The Acts define the assigned service area as the area "consisting of a line or lines drawn equidistant between the existing distribution lines of such electric supplier and the nearest existing distribution line of any other electric supplier. Where a premises is located in the assigned service area of two electric suppliers, the supplier in whose assigned area the majority of the square footage of the premises falls shall provide the service." Ala.Code Secs. 37-14-3(1) & 37-14-32(1) (Supp.1989)

6

The 1985 Act added certain listed agreements to the agreements incorporated in the 1984 Act. Ala.Code Sec. 37-14-40 (Supp.1989)

7

The Cities also seek injunctive relief under Section 16 of the Clayton Act which states that "[a]ny person ... shall be entitled to sue for and have injunctive relief, in any court of the United States having jurisdiction over the parties, against threatened loss or damage by a violation of the antitrust laws." 15 U.S.C. Sec. 26

8

In its brief, defendant Coosa Valley Electric Cooperative, Inc. ("Coosa Valley") states that the district court's reasoning supports a holding that the Cities lack standing to challenge restrictions or modifications of their existing service areas. Coosa Valley therefore argues that this Court should hold that the Cities have no standing to assert any of their claims in this suit

9

Courts have often cited this principle as a rule that would bar any suit by a creature of the state against its creator. City of Safety Harbor, 529 F.2d at 1254. This Court has rejected such a per se rule. United States v. State of Ala., 791 F.2d 1450, 1455 (11th Cir.1986), cert. denied sub nom., 479 U.S. 1085, 107 S.Ct. 1287, 94 L.Ed.2d 144 (1987). Rather, we determine "whether any given constitutional provision or [federal] law protects the interests of the body in question. [But], if no such determination has been made, it is our task to review de novo whether the state entity has any rights under the particular rule invoked." Id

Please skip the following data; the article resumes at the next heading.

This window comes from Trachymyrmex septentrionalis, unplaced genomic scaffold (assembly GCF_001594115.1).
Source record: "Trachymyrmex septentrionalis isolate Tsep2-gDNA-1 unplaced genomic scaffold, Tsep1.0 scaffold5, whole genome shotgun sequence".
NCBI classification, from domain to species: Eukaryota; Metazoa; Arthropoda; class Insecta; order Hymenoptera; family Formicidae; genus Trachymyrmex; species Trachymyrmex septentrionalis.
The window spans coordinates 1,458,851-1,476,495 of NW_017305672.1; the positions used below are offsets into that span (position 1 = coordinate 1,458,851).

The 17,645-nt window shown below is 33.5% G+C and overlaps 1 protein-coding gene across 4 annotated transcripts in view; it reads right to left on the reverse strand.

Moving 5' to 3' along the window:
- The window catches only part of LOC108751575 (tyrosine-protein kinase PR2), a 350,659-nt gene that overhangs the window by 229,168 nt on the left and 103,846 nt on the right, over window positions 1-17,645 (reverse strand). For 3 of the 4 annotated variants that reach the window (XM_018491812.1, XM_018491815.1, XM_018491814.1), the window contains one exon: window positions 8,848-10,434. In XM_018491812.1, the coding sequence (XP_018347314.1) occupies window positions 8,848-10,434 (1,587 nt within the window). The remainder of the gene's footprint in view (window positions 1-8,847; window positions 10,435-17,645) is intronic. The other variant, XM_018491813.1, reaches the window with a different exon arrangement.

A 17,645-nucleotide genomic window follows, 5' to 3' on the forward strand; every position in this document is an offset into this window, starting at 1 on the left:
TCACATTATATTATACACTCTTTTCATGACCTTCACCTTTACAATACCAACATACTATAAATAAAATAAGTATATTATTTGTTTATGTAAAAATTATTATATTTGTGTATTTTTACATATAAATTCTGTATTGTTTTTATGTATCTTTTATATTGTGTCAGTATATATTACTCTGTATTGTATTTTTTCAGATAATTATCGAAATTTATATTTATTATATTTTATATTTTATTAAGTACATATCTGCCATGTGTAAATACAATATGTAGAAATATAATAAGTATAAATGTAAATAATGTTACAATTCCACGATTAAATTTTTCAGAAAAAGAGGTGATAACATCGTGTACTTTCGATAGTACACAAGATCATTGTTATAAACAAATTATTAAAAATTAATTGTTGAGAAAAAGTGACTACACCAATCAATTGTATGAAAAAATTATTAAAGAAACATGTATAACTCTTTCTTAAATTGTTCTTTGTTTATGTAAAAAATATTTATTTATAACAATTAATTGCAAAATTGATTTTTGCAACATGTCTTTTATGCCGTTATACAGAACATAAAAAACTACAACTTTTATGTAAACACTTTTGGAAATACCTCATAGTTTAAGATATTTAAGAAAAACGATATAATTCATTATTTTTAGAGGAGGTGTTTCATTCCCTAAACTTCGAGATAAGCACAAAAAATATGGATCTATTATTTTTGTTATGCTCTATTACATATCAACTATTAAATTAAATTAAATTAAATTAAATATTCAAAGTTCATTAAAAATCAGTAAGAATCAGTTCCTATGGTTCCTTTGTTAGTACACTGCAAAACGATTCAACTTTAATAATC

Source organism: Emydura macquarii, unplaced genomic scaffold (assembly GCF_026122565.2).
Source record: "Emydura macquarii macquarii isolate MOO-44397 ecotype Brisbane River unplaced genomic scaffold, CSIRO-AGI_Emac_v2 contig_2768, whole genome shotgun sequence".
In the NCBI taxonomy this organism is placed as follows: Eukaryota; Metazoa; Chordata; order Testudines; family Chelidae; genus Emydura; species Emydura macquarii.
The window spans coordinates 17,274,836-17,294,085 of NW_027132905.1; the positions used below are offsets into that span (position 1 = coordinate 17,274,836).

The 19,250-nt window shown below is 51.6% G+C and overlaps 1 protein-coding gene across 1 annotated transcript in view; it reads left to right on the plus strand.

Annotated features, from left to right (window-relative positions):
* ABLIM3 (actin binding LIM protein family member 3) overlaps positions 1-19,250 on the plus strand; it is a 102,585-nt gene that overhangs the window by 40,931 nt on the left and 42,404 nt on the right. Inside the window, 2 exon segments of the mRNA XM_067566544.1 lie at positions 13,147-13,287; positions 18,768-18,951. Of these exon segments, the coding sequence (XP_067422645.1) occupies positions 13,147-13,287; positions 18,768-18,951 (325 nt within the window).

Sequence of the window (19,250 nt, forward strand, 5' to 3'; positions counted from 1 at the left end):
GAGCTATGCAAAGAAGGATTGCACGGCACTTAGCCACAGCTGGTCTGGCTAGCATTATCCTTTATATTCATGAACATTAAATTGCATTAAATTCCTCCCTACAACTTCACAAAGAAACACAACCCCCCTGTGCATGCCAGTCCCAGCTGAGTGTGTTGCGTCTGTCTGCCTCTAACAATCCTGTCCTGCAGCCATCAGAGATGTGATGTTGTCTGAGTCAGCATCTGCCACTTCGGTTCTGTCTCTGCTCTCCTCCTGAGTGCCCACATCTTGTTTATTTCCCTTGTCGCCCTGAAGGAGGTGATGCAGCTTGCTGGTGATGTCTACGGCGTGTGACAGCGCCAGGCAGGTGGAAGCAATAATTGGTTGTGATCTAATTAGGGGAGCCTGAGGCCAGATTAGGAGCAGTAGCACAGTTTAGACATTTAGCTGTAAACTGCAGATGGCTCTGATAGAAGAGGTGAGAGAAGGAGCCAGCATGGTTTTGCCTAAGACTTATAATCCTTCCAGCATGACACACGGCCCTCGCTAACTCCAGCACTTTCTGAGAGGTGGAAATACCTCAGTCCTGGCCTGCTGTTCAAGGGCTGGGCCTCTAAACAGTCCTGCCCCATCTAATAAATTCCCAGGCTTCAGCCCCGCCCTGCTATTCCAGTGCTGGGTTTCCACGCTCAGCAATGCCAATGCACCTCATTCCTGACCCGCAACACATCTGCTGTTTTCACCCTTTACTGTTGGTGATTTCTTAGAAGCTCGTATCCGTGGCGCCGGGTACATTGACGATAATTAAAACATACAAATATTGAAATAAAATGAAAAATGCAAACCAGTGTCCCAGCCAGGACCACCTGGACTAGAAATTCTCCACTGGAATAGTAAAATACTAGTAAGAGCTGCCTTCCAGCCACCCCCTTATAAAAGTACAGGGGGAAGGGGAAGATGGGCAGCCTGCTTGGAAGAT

10

In Bonner v. City of Prichard, 661 F.2d 1206, 1209 (11th Cir.1981) (en banc), this Court adopted as binding precedent all decisions of the former Fifth Circuit handed down before October 1, 1981

11

As a preliminary matter, we note that the Cities are persons within the meaning of the Sherman Act. See City of Lafayette, La. v. Louisiana Power & Light Co., 435 U.S. 389, 395, 98 S.Ct. 1123, 1127, 55 L.Ed.2d 364 (1978)

12

The Cities also alleged that the defendants conspired with unnamed state officials and members of the Alabama Legislature to enact this illegal agreement

13